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Why Is It Important to Support Black Owned Businesses?

There is a big chance that you have seen the phrase “Not being a racist is not enough; we need to be anti-racist” floating around these days. It is a phrase that was popularized by Ibran Kendi, the founding director and author of Anti-racist Research and Policy Center. According to Kendi, there are a lot of faces to this concept.

It is about tearing down the idea of racism and the policies that protect these ideas. It has been stymying the growth of Black America throughout the United States’ history. In his best-selling book, he writes, “When a racist idea resounds, denials that these ideas are pretty racist will follow.”

Part of tearing down these policies, especially if we are talking about economic sense, is putting the money where the mouth is. Instead of getting the goods through online retail stores like Amazon or eBay, people need to try spending their money at businesses with owned by people of color, especially local businesses.

Want to know more about racism in the United States? Check out this site for more info.

The importance of supporting businesses owned by black entrepreneurs

Supporting these companies means that you support the community since they are more than just places that offer services and goods. They are a community space for connection and meeting. These businesses are platforms and cultural hubs for local artists. They also provide resources and programs that the community needs.

Given these roles, strengthening these businesses can help strengthen the community. In reality, Black Americans do not have the same opportunities that white people have, especially when it comes to career opportunities and economic success.

According to a February report from Business Insider, only four of the Fortune500 Chief Executive Officer are African Americans. None of these CEOs are black women, which has more challenges in the workplace compared to their white male counterparts. For instance, in 2018, it was reported that women of color earned only 60 cents for every dollar earned by their white male counterparts.

It amounts to at least $20,000 less in total income that year. Not only that, but women of color are also more likely to experience harassment in the workplace than any other group, according to surveys of large companies in the United States.

Visit https://www.thebalancecareers.com/types-of-harassment-in-the-workplace-2060886 to know more about harassment in the workplace.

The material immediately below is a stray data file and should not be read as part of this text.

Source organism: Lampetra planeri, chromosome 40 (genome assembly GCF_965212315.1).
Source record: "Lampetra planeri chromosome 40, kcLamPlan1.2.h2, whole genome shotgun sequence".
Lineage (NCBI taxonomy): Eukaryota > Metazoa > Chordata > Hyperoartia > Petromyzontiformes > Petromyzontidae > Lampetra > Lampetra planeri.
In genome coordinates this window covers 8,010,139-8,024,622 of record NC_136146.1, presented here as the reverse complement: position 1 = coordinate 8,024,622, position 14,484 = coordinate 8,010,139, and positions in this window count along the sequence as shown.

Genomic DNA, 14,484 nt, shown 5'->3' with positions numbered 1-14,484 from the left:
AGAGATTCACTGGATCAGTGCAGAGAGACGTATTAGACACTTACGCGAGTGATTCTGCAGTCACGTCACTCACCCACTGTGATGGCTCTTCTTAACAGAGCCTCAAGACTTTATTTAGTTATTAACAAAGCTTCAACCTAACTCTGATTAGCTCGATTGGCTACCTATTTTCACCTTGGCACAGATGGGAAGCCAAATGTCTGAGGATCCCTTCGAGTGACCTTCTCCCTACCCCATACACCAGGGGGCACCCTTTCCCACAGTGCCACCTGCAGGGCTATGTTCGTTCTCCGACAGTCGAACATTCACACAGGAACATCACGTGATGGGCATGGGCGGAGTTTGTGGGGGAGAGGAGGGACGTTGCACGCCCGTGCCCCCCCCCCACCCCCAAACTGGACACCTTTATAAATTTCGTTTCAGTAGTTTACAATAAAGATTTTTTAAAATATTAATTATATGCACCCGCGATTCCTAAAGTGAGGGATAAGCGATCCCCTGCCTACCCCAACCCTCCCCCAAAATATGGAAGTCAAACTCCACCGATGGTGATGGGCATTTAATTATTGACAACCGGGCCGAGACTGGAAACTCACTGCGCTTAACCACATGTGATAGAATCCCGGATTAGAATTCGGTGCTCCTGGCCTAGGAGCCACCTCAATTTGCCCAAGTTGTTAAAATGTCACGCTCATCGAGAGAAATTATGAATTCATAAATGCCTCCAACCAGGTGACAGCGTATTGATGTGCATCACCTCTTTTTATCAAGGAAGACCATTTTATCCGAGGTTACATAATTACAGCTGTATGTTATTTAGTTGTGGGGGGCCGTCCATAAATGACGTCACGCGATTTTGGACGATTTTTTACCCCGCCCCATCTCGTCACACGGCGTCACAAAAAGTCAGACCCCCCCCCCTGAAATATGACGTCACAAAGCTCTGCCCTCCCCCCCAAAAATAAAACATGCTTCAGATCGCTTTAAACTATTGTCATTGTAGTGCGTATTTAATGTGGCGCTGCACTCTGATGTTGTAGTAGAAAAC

Most of these women have difficulty getting loans from banks because if the color of their skin. It is another way that they are gatekept from success. They have been struggling to get money from banks. It is known that they get denied way more than other racial groups when it comes to business ventures.

Opportunities are not equal

White people are usually given a lot of opportunities to hole more economic capital and more jobs in general. They also hold the ability to enjoy wealth where a lot of Black Americans do not get. According to a survey from the Federal Reserve, African-American families have only ten cents for every dollar from typical white families.

Another study concluded that more or less 50% of Black Americans experienced some kind of discrimination at least once when applying for a job. More or less 60% experienced discrimination when being considered for promotions or getting equal pay. There is also an ongoing issue of the gentrification of African-American neighborhoods, which usually includes pushing out people of color from communities or their homes, culture, or business.

Businesses held by people of color usually need more support. For instance, we live in a world with an active pandemic, which has affected small companies owned by Black Americans. You can read an article about black owned companies to find out more about these companies – companies that thrive despite the pandemic.

According to recent research, the number of businesses owned by people of color nosedived from 1.1 million in February to 650,000 in April. It translates to about 40% of companies owned by African-Americans in the United States going under in the wake of the Corona Virus pandemic.

By diverting the buying power to these businesses, we are not only helping them strengthen the local Black economy, but also contribute to the shrinking of the racial wealth gap, create more jobs for people of color, as well as help to hold more prominent companies accountable when it comes to diversity representation. But make no mistake, it will only happen if these companies are supported by most people, not

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